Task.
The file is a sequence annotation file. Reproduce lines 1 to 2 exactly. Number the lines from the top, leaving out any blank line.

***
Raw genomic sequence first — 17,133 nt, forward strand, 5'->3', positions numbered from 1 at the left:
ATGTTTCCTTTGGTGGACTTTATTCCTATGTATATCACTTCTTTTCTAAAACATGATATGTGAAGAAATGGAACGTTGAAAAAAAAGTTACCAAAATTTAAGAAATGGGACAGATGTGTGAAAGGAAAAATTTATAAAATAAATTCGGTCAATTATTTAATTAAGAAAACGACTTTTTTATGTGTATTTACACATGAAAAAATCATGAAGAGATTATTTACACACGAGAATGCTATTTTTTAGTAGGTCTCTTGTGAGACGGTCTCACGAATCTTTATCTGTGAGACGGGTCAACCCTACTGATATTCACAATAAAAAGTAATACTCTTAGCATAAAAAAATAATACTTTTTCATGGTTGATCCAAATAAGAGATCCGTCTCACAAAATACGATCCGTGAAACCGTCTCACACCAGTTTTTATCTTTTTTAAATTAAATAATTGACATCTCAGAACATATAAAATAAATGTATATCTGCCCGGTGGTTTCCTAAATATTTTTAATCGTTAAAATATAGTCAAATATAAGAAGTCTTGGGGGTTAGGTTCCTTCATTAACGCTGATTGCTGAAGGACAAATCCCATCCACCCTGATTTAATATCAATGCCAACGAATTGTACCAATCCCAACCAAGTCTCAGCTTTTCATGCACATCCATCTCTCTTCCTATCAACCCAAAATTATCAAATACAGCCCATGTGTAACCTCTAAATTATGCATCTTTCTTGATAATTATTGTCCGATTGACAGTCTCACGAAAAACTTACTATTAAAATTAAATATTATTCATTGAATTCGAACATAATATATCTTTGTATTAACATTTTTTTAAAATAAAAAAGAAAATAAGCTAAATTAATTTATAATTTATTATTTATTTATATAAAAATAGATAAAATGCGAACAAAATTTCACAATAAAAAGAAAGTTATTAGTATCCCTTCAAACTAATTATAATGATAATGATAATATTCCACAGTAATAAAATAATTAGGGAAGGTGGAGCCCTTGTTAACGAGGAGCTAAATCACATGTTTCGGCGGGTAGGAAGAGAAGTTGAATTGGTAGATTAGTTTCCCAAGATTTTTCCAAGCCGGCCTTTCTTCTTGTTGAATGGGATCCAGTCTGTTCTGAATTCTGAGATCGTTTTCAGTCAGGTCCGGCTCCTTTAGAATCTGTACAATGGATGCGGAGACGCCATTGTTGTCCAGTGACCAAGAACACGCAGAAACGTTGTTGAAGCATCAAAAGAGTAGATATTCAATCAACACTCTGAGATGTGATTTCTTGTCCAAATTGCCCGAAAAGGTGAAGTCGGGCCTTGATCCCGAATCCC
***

Raw genomic sequence first — 17,133 nt, forward strand, 5'->3', positions numbered from 1 at the left:
ATGTTTCCTTTGGTGGACTTTATTCCTATGTATATCACTTCTTTTCTAAAACATGATATGTGAAGAAATGGAACGTTGAAAAAAAAGTTACCAAAATTTAAGAAATGGGACAGATGTGTGAAAGGAAAAATTTATAAAATAAATTCGGTCAATTATTTAATTAAGAAAACGACTTTTTTATGTGTATTTACACATGAAAAAATCATGAAGAGATTATTTACACACGAGAATGCTATTTTTTAGTAGGTCTCTTGTGAGACGGTCTCACGAATCTTTATCTGTGAGACGGGTCAACCCTACTGATATTCACAATAAAAAGTAATACTCTTAGCATAAAAAAATAATACTTTTTCATGGTTGATCCAAATAAGAGATCCGTCTCACAAAATACGATCCGTGAAACCGTCTCACACCAGTTTTTATCTTTTTTAAATTAAATAATTGACATCTCAGAACATATAAAATAAATGTATATCTGCCCGGTGGTTTCCTAAATATTTTTAATCGTTAAAATATAGTCAAATATAAGAAGTCTTGGGGGTTAGGTTCCTTCATTAACGCTGATTGCTGAAGGACAAATCCCATCCACCCTGATTTAATATCAATGCCAACGAATTGTACCAATCCCAACCAAGTCTCAGCTTTTCATGCACATCCATCTCTCTTCCTATCAACCCAAAATTATCAAATACAGCCCATGTGTAACCTCTAAATTATGCATCTTTCTTGATAATTATTGTCCGATTGACAGTCTCACGAAAAACTTACTATTAAAATTAAATATTATTCATTGAATTCGAACATAATATATCTTTGTATTAACATTTTTTTAAAATAAAAAAGAAAATAAGCTAAATTAATTTATAATTTATTATTTATTTATATAAAAATAGATAAAATGCGAACAAAATTTCACAATAAAAAGAAAGTTATTAGTATCCCTTCAAACTAATTATAATGATAATGATAATATTCCACAGTAATAAAATAATTAGGGAAGGTGGAGCCCTTGTTAACGAGGAGCTAAATCACATGTTTCGGCGGGTAGGAAGAGAAGTTGAATTGGTAGATTAGTTTCCCAAGATTTTTCCAAGCCGGCCTTTCTTCTTGTTGAATGGGATCCAGTCTGTTCTGAATTCTGAGATCGTTTTCAGTCAGGTCCGGCTCCTTTAGAATCTGTACAATGGATGCGGAGACGCCATTGTTGTCCAGTGACCAAGAACACGCAGAAACGTTGTTGAAGCATCAAAAGAGTAGATATTCAATCAACACTCTGAGATGTGATTTCTTGTCCAAATTGCCCGAAAAGGTGAAGTCGGGCCTTGATCCCGAATCCC